Flu Season Is Here: Your Daily Dose of Tips

What you need to know about staying healthy this flu season

(RxWiki News) Flu season is upon us. Getting a flu vaccine during this year is more important than ever due to the ongoing COVID-19 pandemic.

Influenza is a viral infection that attacks your respiratory system. For many people, the flu resolves on its own — but sometimes, influenza and its complications can be serious and even lead to death. That's why it’s important to know the signs and symptoms of the flu and how to stay safe.

The flu is an airborne illness that can be transmitted to another person from as far as six feet. Learn when to stay home in order to protect yourself and others from catching the virus.

Flu Shots

The best way to protect yourself from the flu is to get the flu shot every year. Health experts highly recommend this vaccine. But who is a good candidate for the flu shot?

It is recommended every individual over the age of 6 months old get a flu shot every year. Children younger than 2 and older individuals 65 and up are especially vulnerable to the flu. Pregnant women and those with chronic illnesses like diabetes or lung diseases like chronic obstructive pulmonary disease (COPD) are also at high risk for the flu and should receive the flu shot.

The flu shot usually becomes available in September and October. It takes about two weeks to kick in, so you want to make sure to get the vaccine before flu season arrives. In the United States, flu season occurs in the fall and winter, but flu outbreaks can happen as late as May, according to the Centers for Disease Control and Prevention (CDC).

It is important to note that the flu vaccine will not prevent COVID-19.

However, getting a flu vaccine will lower the burden of flu cases and in turn, hospitalizations and deaths on our health care system as a whole. In turn, our system can reserve the medical resources needed to provide care to those with COVID-19.

Protecting Yourself and Those Around You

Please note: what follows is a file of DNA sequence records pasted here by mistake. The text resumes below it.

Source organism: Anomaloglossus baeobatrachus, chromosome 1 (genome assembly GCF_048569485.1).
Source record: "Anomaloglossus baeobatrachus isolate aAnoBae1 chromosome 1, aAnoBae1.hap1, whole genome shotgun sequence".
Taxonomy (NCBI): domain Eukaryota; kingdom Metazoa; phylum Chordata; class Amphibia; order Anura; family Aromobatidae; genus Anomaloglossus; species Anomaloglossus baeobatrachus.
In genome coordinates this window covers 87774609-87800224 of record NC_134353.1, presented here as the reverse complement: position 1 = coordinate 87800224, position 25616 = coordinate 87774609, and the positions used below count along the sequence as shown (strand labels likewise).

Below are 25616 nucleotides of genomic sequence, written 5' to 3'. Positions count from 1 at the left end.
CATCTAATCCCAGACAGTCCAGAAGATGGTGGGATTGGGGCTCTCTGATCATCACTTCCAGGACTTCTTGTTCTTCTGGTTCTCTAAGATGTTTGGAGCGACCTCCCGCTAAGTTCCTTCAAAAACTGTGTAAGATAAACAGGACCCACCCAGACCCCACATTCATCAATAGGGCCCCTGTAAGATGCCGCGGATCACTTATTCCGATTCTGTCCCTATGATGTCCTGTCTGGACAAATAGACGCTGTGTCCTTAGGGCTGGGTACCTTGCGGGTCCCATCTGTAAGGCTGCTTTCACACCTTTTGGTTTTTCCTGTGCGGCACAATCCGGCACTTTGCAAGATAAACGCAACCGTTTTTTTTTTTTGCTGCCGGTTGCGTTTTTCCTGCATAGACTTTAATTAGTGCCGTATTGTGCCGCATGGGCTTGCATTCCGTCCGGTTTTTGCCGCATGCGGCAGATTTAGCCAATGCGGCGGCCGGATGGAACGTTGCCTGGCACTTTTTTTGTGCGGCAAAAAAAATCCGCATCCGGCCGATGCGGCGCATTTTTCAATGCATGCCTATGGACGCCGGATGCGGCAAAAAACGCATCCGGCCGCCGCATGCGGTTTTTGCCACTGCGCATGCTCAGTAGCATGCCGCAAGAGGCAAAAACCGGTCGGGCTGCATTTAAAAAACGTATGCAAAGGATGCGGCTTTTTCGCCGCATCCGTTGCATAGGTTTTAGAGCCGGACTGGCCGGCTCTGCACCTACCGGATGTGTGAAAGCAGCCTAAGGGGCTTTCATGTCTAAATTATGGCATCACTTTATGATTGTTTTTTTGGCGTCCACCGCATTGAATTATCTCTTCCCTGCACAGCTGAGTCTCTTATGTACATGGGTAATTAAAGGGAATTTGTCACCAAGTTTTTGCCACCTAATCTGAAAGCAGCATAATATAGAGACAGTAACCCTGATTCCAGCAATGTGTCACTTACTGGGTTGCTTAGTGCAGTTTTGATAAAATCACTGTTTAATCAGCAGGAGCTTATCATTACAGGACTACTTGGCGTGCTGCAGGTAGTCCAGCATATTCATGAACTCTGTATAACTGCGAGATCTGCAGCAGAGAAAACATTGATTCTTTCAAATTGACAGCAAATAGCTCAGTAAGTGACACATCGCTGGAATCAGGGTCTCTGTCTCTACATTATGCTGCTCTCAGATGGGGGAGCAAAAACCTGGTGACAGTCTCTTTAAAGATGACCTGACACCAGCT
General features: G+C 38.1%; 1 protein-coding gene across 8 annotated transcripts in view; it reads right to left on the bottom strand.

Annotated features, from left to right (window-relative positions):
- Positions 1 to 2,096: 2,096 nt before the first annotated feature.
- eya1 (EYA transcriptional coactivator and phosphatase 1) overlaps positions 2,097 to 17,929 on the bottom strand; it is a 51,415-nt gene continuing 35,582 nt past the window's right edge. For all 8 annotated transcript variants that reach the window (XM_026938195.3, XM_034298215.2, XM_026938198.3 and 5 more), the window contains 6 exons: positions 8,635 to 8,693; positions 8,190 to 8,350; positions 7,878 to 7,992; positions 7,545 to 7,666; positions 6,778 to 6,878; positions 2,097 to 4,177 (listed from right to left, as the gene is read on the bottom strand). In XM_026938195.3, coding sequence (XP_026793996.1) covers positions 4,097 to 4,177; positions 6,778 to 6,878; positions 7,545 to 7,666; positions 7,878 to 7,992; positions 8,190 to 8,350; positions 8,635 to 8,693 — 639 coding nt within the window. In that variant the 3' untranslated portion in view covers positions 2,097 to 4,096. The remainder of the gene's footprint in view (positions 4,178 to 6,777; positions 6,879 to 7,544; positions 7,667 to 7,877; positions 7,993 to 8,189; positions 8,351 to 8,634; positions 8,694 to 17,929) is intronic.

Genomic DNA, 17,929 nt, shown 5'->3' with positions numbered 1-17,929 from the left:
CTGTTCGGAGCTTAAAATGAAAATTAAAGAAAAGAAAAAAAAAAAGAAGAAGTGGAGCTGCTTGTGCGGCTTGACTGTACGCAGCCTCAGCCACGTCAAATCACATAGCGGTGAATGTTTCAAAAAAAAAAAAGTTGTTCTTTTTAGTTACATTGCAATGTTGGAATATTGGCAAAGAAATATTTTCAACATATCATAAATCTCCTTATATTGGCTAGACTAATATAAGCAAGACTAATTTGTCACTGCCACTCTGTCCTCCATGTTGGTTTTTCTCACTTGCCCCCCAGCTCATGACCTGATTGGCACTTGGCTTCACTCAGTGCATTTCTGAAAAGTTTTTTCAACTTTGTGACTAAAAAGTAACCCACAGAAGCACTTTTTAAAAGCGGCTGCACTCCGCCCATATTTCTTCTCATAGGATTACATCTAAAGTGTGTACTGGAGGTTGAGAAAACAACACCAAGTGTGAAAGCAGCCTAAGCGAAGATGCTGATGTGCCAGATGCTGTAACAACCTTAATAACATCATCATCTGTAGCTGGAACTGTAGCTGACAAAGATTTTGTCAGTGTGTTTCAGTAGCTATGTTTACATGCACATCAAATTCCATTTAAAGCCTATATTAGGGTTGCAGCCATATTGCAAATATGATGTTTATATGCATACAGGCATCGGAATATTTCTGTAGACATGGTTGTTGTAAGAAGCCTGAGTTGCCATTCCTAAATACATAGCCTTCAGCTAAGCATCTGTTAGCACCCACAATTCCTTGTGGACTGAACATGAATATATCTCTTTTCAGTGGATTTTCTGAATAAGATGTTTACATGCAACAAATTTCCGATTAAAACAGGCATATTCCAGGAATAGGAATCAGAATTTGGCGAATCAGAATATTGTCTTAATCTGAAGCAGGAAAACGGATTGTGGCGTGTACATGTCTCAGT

If you are sick or around people who are sick, wash your hands and keep your mouth and nose covered when you cough or sneeze to avoid catching or spreading the flu.

Frequently, wash your hands with soap and water. If soap and water are not available, use an alcohol-based sanitizer.

Furthermore, avoid touching your face including your eyes, nose and mouth. 

If you are feeling sick and think you are coming down with something, you should be aware of flu symptoms, which differ from the common cold. The most important thing to remember about the flu is that it comes on suddenly. This is different from the colds many people experience every year. A sudden fever accompanied by body aches likely indicates that you’ve been exposed to the flu. A cold, on the other hand, tends to be milder than the flu and develops gradually with a runny or stuffy nose. 

Treatment of the Flu

If you suspect you have the flu, stay home if at all possible. You do not want to expose anyone at school or work to the flu. If you have a fever, ibuprofen and acetaminophen can help keep the fever at bay. If you're particularly vulnerable to the flu, see your primary care physician right away.

Before taking any medications including over the counter medications, be sure to check with your pharmacist or doctor. This is because not all medications may be safe to take if you have certain underlying medical conditions or are taking certain medications.

In addition to bed rest and plenty of fluids, a doctor may prescribe an antiviral medication to shorten the length of the illness or help prevent serious complications. A common example of this kind of medication is Tamiflu (oseltamivir).

Speak with your local pharmacist today about how you can continue to enjoy the colder weather instead of being stuck home sick.